Gordon T Long

Gordon T Long

Global Macro Research | Macro-Technical Analysis 





As we outlined in this month’s UnderTheLens video we expect structural weakness in the US$ over the next 9-18 months based on relative strength in the Chinese Yuan, the EURO and the USMCA partners (Canadian Dollar and Mexican Peso).  Recently a weak US$ has powered precious metals due to a number of factors including the debasement of the US currency via an unprecedented Regime Change in US monetary & fiscal policy.
We have already seen the dollar falling almost across the board, reaching a two-year low against a basket of currencies at 93.416 before recovering to 93.975.The US$ is down 9% from its Match 2020 highs and is on tract for its worst month since 2011. Meanwhile, the euro dropped back to $1.1710 after rising to its highest in two years at $1.1781. The dollar also fell to a four-month low of 105.10 against the Japanese yen before last trading at 105.57. The EURO and Yen strength are two of relative strengths we outlined in this month’s video as pre-requisite structural trends for a falling US$.
What is clear is that the pending $1.2 TRILLION PLUS (the House controlled Democrats want $3.2T!) fiscal spending bill soon to come out of the US Congress will increase the money supply dramatically. That fact is likely to keep the US money supply growing at a faster rate than Eurozone money supply, even with the recent Eurozone stimulus announcement. The relative money supply growth between the US and Eurozone has been a good coincident indicator of the US dollar index, since that index is weighted nearly 60% towards the euro. As of this writing the US dollar index is trading at multi-year lows. The likely $1.5T- $2T compromised stimulus plan will also serve to widen the US government’s budget deficit even further, possibly to 20% of GDP.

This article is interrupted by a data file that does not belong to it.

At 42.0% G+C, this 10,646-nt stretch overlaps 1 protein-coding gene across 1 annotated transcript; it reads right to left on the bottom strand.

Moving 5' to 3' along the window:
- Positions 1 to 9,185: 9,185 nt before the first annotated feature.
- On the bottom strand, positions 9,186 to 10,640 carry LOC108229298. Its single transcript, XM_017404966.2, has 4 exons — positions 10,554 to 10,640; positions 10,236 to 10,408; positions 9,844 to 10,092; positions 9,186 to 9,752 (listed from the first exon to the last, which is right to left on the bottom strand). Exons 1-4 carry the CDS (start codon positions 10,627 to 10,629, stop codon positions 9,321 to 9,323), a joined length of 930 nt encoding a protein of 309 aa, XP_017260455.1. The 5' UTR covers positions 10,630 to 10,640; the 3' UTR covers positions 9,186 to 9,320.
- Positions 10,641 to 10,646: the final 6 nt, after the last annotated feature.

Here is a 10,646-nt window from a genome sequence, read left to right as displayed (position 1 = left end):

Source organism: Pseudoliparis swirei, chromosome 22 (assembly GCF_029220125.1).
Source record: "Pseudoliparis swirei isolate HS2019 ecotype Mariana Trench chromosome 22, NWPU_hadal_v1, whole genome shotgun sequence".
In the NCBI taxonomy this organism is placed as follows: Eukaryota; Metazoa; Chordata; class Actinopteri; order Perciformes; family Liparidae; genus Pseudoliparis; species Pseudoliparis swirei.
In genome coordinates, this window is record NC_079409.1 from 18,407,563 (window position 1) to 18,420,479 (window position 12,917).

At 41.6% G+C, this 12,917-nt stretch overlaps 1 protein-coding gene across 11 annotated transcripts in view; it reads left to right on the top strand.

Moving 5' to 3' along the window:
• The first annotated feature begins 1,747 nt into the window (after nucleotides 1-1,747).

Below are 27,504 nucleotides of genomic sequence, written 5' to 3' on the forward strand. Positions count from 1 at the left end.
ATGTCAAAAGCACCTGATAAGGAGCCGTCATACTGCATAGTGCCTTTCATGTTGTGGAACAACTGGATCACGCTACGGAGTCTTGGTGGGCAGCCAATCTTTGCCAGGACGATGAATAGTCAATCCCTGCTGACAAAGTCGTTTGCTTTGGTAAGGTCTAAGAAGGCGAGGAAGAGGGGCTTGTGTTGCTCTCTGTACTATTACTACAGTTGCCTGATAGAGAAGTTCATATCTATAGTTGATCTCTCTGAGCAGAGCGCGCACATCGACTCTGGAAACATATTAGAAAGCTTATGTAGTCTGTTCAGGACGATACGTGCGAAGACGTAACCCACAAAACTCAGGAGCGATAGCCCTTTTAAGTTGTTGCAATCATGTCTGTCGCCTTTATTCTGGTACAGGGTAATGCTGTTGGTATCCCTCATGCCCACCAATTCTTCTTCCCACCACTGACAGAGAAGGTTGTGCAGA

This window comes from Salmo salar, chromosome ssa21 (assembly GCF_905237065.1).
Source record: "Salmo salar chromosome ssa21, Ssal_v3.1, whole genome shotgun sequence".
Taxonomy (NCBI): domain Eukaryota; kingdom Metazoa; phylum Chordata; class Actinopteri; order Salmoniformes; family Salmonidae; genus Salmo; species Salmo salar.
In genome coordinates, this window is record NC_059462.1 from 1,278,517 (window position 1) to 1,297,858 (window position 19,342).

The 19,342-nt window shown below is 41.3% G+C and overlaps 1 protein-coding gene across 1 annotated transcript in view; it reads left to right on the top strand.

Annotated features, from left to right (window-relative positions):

The US budget deficit as a percent of GDP is highly correlated with the level of the US 
dollar index. The possibility of more than transitory US dollar weakness appears to be growing and we can say with at least a decent level of confidence that the stimulus round in the offing is further US dollar bearish.
What would it mean for stock market leadership if the US dollar does truly and meaningfully depreciate near term? It would most likely spell the end of technology leadership and usher in leadership of a different, forgotten group: that of materials.
The chart below (Addendum #3) overlays the US dollar index (blue, right, inverted) against the relative performance of materials vs technology (red line, left). A falling US dollar is highly correlated with materials companies outperforming technology companies. We’re seeing a very, very slight turn in the relative performance differential. Is it the beginning of a new trend or yet another false start?
An important pattern we have witnessed is how economies linked most tightly to China – including commodity producers as diverse as Australia, Chile and Brazil – have tended to perform better than economies most directly linked to the U.S., notably its NAFTA trading partners. These are the structural trends we expect to continue with the exception of Canada which will be seen to be more and more as a Commdoll” (Commodity Dollar Country).


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